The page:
Non-spidroin genes can also play important roles in the synthesis and assembly of spider silks, although only a few cases have been described (e.g. [37, 38]). For instance, the egg case proteins, ECP-1 and ECP-2, are expressed primarily in the tubuliform glands and are predicted to form cross-links with TuSp1 . Exploring the genetics of spider silk synthesis has been limited to a gene-by-gene approach because of the minimal genomic information available for spiders. Genomic methods have only recently become feasible for non-model organisms, such as spiders, with the advent of next generation sequencing technologies [39–41]. Next generation sequencing and de novo assembly were used to characterize 18,000 “uni-genes” expressed in the silk glands of two spider species, a tarantula and an orb-weaver . This approach identified several major functional classes of genes expressed in silk glands, and discovered new spidroin paralogs, but did not measure relative expression rates. These results represent a major advance in characterizing spider genes, but due to the lack of comparisons with other tissues, it is unclear which genes or functional classes are important for silk synthesis .
Here, we use massively parallel signature sequencing (MPSS) to profile expression patterns in MA glands and cephalothoraxes (fused head-body) of the Western black widow. We targeted this species for several reasons. Black widows synthesize dragline silks that are among the strongest measured [5, 43]. As descendants of orb-web weaving ancestors , black widows possess all the gland types of true orb-web spiders despite building three-dimensional cobwebs . Six of the seven known spidroin paralogs have been described for the Western black widow. Furthermore, because the Western black widow has a relatively small genome for a spider (~1.3 billion base pairs ), we have arrayed a genomic library and completely sequenced the dragline silk genes MaSp1 and MaSp2 and the prey-wrapping gene AcSp1. Our aims were to 1) determine relative levels of transcript abundance within MA glands compared to cephalothorax control tissue and 2) identify novel candidate genes of importance to dragline silk production. Our findings demonstrate that dragline silk synthesis involves a much greater transcriptional complexity than previously known, laying the foundation for further studies of silk gland functional genomics and recombinant silk production.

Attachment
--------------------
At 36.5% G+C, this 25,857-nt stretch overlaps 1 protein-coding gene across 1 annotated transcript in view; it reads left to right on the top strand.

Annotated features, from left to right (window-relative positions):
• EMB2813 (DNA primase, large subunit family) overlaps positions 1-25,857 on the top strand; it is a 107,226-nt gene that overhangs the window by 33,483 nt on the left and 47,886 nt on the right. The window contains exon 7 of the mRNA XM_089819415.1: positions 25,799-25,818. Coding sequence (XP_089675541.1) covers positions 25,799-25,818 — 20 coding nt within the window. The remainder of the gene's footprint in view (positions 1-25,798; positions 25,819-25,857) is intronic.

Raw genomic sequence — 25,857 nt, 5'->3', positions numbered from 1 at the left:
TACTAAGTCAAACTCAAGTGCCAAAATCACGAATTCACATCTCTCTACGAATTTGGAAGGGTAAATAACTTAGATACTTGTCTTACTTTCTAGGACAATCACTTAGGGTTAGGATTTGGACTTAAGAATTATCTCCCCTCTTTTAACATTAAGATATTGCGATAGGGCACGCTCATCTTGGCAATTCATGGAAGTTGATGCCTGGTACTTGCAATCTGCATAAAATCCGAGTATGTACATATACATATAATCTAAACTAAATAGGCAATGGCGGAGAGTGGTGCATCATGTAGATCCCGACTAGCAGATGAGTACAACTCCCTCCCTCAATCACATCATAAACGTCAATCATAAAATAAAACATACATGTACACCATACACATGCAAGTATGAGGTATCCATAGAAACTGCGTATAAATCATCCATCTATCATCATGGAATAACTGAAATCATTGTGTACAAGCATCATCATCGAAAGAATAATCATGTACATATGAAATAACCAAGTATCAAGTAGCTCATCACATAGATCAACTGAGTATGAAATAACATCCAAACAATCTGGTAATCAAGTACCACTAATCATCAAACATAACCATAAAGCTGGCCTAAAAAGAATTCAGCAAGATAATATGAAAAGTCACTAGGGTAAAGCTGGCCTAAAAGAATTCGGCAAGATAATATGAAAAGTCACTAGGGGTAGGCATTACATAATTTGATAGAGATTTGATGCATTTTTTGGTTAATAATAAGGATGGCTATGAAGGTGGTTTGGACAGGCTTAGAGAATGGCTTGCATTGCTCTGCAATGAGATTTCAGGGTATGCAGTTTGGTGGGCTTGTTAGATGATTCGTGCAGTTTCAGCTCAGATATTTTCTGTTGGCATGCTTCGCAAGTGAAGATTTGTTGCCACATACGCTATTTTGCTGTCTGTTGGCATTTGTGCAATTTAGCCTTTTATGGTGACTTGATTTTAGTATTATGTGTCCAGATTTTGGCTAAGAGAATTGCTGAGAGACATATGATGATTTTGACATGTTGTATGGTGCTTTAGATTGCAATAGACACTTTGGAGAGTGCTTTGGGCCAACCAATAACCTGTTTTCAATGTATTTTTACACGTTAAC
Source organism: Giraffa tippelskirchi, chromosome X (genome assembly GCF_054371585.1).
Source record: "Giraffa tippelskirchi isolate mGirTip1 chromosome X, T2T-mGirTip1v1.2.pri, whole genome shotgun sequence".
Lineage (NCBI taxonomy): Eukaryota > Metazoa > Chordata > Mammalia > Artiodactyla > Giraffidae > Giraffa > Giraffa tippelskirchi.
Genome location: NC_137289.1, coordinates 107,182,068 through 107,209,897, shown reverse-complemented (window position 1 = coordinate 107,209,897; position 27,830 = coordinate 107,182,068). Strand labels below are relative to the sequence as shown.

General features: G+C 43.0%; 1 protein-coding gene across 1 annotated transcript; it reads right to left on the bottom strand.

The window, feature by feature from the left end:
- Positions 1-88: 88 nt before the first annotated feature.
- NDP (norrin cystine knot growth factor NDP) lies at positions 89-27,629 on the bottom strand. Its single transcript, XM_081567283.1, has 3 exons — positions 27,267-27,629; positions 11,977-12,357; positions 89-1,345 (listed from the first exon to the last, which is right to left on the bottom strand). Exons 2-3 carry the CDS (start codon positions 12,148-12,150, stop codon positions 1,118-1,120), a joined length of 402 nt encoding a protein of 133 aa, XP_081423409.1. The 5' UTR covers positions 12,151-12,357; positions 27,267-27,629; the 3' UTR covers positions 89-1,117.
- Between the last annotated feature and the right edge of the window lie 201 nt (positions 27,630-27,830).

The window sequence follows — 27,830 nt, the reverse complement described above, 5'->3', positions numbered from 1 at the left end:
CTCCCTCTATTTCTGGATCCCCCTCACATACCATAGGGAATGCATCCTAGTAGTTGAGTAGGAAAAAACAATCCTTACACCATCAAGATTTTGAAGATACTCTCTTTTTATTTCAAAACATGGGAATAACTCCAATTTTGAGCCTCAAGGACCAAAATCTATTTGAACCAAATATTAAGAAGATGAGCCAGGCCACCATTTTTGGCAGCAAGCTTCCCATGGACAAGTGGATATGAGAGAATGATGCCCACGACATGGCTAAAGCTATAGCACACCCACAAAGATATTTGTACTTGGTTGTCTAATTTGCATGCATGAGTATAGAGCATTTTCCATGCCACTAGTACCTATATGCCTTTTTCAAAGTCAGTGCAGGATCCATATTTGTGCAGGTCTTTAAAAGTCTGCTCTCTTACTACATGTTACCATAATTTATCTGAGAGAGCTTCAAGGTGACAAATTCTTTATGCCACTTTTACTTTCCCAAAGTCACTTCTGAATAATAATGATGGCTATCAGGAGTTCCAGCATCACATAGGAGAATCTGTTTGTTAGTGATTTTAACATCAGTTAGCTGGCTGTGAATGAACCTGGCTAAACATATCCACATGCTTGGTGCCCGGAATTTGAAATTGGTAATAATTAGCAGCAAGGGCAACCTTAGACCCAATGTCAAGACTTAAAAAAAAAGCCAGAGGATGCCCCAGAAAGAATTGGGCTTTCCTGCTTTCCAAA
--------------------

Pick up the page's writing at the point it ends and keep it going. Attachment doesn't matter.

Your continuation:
Results and discussion
Generation of “tags” and construction of reference database
We generated more than 20 million tags, which are 3′-anchored 20 base cDNA fragments, from mRNA transcripts found in the MA glands and cephalothoraxes of adult female Western black widows using MPSS (Additional file 1: Figure S1; e.g. [48–51]). MPSS allows for highly quantitative comparison between tissues, even in organisms with poorly characterized genomes, by anchoring sequencing to the 3′ end of transcripts. Different transcripts are discriminated by their 3′-most tags and expression levels estimated with higher accuracy than could be achieved by random RNA-Seq . Sequencing more than 5 million tags from each of four libraries (two made from MA glands and two from cephalothoraxes) resulted in 200,603 unique tag sequences. Of these, 32,111 unique tags were found at levels greater than one count per million total tags (cpm) in two or more libraries (Table 1).